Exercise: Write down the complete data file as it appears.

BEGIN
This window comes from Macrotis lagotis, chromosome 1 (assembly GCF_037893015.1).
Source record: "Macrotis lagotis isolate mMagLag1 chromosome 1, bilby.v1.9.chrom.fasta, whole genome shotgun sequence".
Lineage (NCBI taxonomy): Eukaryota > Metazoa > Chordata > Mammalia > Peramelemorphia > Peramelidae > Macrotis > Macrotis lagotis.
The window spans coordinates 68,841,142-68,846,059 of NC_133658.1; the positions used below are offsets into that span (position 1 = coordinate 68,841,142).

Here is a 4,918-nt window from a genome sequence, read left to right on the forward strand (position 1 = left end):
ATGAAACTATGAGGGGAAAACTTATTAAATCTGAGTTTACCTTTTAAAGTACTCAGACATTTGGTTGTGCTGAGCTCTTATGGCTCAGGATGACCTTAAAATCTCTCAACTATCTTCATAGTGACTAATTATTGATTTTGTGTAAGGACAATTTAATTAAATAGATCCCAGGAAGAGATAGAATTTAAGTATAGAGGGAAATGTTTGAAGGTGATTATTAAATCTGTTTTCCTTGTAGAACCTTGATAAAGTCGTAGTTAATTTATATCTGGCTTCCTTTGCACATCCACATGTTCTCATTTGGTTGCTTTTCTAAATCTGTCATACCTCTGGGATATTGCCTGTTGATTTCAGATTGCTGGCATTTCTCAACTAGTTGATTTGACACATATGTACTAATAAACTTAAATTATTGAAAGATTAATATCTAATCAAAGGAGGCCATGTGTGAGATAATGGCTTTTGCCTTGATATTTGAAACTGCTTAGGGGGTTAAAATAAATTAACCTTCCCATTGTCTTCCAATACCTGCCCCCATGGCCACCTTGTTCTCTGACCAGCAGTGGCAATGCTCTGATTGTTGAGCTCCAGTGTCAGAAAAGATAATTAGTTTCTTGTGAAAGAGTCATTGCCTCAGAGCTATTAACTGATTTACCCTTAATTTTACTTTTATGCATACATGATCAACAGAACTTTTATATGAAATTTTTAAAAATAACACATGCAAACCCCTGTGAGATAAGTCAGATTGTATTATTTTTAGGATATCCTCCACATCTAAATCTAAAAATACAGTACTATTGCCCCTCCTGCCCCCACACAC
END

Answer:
This window comes from Macrotis lagotis, chromosome 1 (assembly GCF_037893015.1).
Source record: "Macrotis lagotis isolate mMagLag1 chromosome 1, bilby.v1.9.chrom.fasta, whole genome shotgun sequence".
Lineage (NCBI taxonomy): Eukaryota > Metazoa > Chordata > Mammalia > Peramelemorphia > Peramelidae > Macrotis > Macrotis lagotis.
The window spans coordinates 68,841,142-68,846,059 of NC_133658.1; the positions used below are offsets into that span (position 1 = coordinate 68,841,142).

Here is a 4,918-nt window from a genome sequence, read left to right on the forward strand (position 1 = left end):
ATGAAACTATGAGGGGAAAACTTATTAAATCTGAGTTTACCTTTTAAAGTACTCAGACATTTGGTTGTGCTGAGCTCTTATGGCTCAGGATGACCTTAAAATCTCTCAACTATCTTCATAGTGACTAATTATTGATTTTGTGTAAGGACAATTTAATTAAATAGATCCCAGGAAGAGATAGAATTTAAGTATAGAGGGAAATGTTTGAAGGTGATTATTAAATCTGTTTTCCTTGTAGAACCTTGATAAAGTCGTAGTTAATTTATATCTGGCTTCCTTTGCACATCCACATGTTCTCATTTGGTTGCTTTTCTAAATCTGTCATACCTCTGGGATATTGCCTGTTGATTTCAGATTGCTGGCATTTCTCAACTAGTTGATTTGACACATATGTACTAATAAACTTAAATTATTGAAAGATTAATATCTAATCAAAGGAGGCCATGTGTGAGATAATGGCTTTTGCCTTGATATTTGAAACTGCTTAGGGGGTTAAAATAAATTAACCTTCCCATTGTCTTCCAATACCTGCCCCCATGGCCACCTTGTTCTCTGACCAGCAGTGGCAATGCTCTGATTGTTGAGCTCCAGTGTCAGAAAAGATAATTAGTTTCTTGTGAAAGAGTCATTGCCTCAGAGCTATTAACTGATTTACCCTTAATTTTACTTTTATGCATACATGATCAACAGAACTTTTATATGAAATTTTTAAAAATAACACATGCAAACCCCTGTGAGATAAGTCAGATTGTATTATTTTTAGGATATCCTCCACATCTAAATCTAAAAATACAGTACTATTGCCCCTCCTGCCCCCACACAC